Find out why I’m throwing out my old retainer.
OVERVIEW (SPOILERS BELOW)
If only HiDive used a Netflix release model. Doreiku’s first episode does an outstanding job of emphasising the mystery surrounding its premise, which above all left me keen for more.
I technically have a rough idea of how the SCM mind control devices work now (scary retainers), yet at the same time I’m also confused in the best way possible. Where do SCMs come from? How many do most people own? Do you die if you leave it out? Seriously, how does this work? While my gut feeling is that the show’s sci-fi elements will become more prominent very soon, providing only enough details to get viewers hooked is a smart move for a premiere.
Doreiku’s characters are similarly shrouded in mystery, being largely defined by their interactions with each other as opposed to personal motivations. Unfortunately, this was where the episode’s ambition didn’t quite work for me, as I would’ve liked to have understood at least Eia or Yuuga by the conclusion; the dreamlike sequences where the former is surrounded by water were pretty, but too ambiguous for their own good. Nevertheless, I’m grateful that this ambition also made room for Lucie’s storyline, which shifted from disturbing to compelling and back again. If the ‘main’ plot is dedicated to introducing and explaining the theory behind the SCM, this subplot is designed to show it being put into practice, and it’s as haunting as it sounds. The episode even managed to genuinely leave me confused by interweaving Lucie’s scenes and those of Eia and Yuuga without warning, which heightened the suspense.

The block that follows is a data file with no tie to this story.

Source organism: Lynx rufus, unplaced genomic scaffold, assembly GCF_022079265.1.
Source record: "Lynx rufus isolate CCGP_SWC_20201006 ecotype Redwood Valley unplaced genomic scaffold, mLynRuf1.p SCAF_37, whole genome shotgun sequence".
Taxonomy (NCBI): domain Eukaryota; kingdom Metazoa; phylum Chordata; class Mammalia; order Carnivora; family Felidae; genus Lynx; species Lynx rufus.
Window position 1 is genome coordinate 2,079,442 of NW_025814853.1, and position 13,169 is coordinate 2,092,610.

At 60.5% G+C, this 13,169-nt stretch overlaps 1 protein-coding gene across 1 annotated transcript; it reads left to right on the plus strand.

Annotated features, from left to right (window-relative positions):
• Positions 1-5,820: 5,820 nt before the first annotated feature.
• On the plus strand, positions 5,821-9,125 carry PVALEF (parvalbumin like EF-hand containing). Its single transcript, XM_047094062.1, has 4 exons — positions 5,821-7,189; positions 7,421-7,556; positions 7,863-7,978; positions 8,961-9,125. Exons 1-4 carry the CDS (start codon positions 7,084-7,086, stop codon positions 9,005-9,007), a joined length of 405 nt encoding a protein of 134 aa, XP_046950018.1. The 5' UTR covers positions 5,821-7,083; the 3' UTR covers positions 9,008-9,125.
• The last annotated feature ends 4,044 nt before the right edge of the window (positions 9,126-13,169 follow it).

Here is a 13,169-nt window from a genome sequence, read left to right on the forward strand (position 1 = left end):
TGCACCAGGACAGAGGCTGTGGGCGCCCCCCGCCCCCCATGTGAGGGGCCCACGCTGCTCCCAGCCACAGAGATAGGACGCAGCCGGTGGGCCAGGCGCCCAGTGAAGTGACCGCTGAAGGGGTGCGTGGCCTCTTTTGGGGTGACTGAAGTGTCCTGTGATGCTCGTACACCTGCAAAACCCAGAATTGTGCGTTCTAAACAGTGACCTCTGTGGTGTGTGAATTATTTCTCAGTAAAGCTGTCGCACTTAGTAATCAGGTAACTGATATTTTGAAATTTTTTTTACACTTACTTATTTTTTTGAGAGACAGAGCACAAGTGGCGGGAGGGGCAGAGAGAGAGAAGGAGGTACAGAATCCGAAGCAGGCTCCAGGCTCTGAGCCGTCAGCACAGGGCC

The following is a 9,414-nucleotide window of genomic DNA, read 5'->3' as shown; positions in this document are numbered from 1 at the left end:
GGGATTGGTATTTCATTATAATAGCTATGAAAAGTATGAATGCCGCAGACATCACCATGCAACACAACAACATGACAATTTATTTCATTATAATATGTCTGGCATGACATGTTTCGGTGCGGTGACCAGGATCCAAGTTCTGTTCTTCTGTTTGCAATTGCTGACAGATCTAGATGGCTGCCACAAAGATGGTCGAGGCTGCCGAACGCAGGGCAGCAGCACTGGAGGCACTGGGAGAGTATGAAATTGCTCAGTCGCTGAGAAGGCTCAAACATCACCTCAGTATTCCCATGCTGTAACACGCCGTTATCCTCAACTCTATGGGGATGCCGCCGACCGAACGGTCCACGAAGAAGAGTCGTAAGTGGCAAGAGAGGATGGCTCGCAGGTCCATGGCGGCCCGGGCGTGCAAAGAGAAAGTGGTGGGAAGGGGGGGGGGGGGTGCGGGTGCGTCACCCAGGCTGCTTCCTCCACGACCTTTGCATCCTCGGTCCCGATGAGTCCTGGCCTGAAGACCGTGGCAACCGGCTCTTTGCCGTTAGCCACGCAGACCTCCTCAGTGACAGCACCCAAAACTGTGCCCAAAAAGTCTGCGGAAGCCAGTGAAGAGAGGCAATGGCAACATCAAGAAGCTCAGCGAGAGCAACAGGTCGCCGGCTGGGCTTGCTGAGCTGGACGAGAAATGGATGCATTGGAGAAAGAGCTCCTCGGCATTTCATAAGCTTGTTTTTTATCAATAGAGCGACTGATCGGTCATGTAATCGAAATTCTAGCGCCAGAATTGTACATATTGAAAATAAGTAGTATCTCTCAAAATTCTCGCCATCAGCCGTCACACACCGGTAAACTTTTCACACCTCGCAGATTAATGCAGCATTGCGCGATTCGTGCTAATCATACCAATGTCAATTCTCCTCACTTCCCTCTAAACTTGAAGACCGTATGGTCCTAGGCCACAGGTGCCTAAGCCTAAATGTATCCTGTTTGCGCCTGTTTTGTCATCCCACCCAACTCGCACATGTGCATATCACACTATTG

Although I’m repeating myself, I can’t overstate just how ambitious ‘Choice’ feels. For instance, the shots and shading were at times some of the most unique I’ve seen in a recent anime, even if this was not always to the show’s benefit (there was one set of intertitles that simply shouldn’t have been used). I also felt that there were hints towards discussion of the philosophy behind free will, which would not only be a great fit for the subject matter, but is just the kind of ‘thoughtful sci-fi’ I’m a sucker for. Speaking of sci-fi, it was incredibly satisfying when Yuuga revealed just how much careful thought went into the SCMs’ conditions of use; the writers somehow manage to make this seem both logical and inspired.
‘Choice’ takes a conventional approach to setting up its mystery, even using voiceover from Eia in its conclusion to foreshadow some sinister turn in her partnership with Yuuga. However, the suspense throughout the episode is so well-crafted that this is hardly a problem, and I felt that it paired cleverly with the curiosity that good sci-fi piques.
If Doreiku sticks to this style and quality, I’ll be choosing to watch every week for sure.